A major challenge of contemporary neurobiology is our incomplete understanding of the mechanisms and plasticity involved in cell-to-cell communication. Determining how neurons communicate with other neurons within a network requires complete information about the neurotransmitters and neuropeptides present in and released from individual neurons. This proposal uses the well-known animal model Aplysia californica, with its well-defined neuronal networks, to characterize the suite of molecules used in individual neurons, as well as their release, in an activity dependent manner. By taking advantage of new analytical tools that allow single neurons and neuronal subcompartments to be assayed for their chemical constituents, combined with the data becoming available as part of the Aplysia genome and transcriptome projects, a nearly complete list of signaling molecules will be characterized from specific identified neurons involved in important physiological functions. For the classical transmitters, capillary electrophoresis with several selective detection schemes (ranging from radionuclide detection to native fluorescence) will be used. In particular, significant efforts will determine the roles of the unusual amino acids, d-glutamate and d-aspartate, in neurotransmission. While prior work has demonstrated that in specific neurons, these molecules are synthesized from their L-amino acid counterparts, transported to release zones and likely released, here the details of their functional roles in cell-to-cell signaling will be explored. In addition, the complete set of peptides (the peptidome) used in these neuronal networks will be characterized;the methods to be used include single cell matrix-assisted laser desorption/ionization time-of-flight mass spectrometry, a variety of small volume electrospray mass spectrometric approaches, and several bioinformatics approaches. The outcome of this work will be a well-defined neurochemistry to complement the well-known physiology and behavior in the neuronal networks of Aplysia. By using the advances in separation science and mass spectrometry, significant gains can be made in our understanding of the synthesis, posttranslational processing, distribution, release and function of known and novel cell-to-cell signaling compounds. In leading to a description of the subcellular dynamics of neuronal signaling, which plays a crucial role in coordinating neuronal network activities, this work will contribute to furthering our basic understanding of the nervous system.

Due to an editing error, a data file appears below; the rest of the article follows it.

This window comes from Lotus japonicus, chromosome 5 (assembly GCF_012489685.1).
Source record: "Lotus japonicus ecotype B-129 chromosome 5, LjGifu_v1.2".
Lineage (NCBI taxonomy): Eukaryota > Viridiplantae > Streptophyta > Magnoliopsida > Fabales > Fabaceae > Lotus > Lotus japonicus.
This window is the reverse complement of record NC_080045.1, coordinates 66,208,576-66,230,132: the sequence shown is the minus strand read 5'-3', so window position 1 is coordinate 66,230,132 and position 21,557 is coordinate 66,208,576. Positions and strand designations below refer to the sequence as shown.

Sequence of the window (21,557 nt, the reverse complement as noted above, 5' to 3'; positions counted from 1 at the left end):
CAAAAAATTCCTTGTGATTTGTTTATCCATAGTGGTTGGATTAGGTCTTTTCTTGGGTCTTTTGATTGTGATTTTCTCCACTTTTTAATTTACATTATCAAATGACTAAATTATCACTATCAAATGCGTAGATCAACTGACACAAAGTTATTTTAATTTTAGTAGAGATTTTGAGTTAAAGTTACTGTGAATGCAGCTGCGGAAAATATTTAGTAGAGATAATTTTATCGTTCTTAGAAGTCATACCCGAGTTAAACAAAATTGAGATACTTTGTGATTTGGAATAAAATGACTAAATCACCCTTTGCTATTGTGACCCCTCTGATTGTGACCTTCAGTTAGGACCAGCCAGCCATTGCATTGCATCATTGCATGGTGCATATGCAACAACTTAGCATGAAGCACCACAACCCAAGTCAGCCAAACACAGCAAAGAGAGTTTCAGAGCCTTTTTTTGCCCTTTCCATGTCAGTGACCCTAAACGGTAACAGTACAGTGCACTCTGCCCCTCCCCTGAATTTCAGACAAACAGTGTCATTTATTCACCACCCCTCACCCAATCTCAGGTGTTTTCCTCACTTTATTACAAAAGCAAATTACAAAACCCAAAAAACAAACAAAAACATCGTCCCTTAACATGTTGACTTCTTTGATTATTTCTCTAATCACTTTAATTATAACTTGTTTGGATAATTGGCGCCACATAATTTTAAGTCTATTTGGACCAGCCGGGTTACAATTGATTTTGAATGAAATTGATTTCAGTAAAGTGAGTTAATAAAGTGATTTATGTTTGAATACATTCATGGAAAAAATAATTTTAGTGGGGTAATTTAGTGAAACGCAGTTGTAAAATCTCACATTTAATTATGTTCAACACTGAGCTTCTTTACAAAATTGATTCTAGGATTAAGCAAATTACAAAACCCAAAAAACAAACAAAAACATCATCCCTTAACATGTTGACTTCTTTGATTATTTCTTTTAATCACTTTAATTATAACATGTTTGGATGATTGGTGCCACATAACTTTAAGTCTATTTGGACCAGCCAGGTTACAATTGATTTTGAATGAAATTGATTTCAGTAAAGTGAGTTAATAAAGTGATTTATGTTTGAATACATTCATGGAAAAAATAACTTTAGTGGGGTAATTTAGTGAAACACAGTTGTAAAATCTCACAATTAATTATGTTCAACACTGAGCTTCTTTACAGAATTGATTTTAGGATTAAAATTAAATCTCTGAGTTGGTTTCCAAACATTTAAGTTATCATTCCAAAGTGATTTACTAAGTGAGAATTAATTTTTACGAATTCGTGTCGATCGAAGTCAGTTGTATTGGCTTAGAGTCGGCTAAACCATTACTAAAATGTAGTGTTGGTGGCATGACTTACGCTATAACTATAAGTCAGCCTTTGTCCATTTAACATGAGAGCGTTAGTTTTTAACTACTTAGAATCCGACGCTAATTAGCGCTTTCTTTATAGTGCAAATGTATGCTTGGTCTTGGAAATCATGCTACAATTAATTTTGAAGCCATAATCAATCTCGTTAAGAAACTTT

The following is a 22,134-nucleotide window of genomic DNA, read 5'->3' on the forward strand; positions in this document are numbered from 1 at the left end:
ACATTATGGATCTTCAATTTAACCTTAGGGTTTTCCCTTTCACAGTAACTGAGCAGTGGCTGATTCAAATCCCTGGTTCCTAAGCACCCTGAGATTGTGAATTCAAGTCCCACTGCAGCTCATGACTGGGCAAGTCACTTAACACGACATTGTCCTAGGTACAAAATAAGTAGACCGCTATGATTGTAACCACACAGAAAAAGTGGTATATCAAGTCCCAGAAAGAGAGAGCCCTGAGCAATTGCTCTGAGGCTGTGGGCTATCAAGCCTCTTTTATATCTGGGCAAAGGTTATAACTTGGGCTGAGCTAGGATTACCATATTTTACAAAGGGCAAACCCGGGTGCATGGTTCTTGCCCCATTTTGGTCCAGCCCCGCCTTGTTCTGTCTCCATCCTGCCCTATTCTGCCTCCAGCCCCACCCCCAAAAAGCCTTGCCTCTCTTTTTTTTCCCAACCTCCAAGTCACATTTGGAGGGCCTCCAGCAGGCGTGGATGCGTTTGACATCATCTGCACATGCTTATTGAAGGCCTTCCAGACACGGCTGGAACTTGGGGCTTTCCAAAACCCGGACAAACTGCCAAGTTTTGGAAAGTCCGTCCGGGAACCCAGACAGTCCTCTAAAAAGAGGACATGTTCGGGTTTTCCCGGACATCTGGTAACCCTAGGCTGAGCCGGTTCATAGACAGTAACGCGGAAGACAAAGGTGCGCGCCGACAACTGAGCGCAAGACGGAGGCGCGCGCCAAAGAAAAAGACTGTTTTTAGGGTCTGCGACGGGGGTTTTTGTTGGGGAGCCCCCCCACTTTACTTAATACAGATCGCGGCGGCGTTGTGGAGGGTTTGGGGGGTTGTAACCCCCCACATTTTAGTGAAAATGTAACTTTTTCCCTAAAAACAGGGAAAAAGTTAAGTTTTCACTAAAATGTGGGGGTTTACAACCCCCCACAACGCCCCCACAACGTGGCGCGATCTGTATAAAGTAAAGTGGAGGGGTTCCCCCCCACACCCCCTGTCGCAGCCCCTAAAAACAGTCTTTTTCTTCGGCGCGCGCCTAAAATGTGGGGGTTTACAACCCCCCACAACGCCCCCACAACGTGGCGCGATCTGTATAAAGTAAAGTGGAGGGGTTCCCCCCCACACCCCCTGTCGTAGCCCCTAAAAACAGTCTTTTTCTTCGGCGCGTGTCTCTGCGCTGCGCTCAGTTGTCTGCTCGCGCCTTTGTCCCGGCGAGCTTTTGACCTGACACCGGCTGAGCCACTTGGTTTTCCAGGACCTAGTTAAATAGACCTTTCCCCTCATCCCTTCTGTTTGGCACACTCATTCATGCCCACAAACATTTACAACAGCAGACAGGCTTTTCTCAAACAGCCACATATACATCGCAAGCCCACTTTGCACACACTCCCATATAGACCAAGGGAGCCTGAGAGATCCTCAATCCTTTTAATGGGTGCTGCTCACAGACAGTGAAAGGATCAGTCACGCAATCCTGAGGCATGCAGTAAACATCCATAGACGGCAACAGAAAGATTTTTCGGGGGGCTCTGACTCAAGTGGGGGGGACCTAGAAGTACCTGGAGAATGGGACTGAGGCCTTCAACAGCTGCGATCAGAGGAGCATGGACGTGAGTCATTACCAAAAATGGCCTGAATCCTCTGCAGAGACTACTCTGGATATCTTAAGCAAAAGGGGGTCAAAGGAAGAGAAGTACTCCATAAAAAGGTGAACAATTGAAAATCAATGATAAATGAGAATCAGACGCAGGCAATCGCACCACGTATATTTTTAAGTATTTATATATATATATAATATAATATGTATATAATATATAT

Agency
National Institute of Health (NIH)
Institute
National Institute of Neurological Disorders and Stroke (NINDS)
Type
Research Project (R01)
Project #
5R01NS031609-17
Application #
7800957
Study Section
Enabling Bioanalytical and Biophysical Technologies Study Section (EBT)
Program Officer
Talley, Edmund M
Project Start
1993-05-01
Project End
2012-04-30
Budget Start
2010-05-01
Budget End
2011-04-30
Support Year
17
Fiscal Year
2010
Total Cost
$319,296
Indirect Cost
Name
University of Illinois Urbana-Champaign
Department
Chemistry
Type
Schools of Arts and Sciences
DUNS #
041544081
City
Champaign
State
IL
Country
United States
Zip Code
61820
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Ota, Nobutoshi; Rubakhin, Stanislav S; Sweedler, Jonathan V (2014) D-Alanine in the islets of Langerhans of rat pancreas. Biochem Biophys Res Commun 447:328-33
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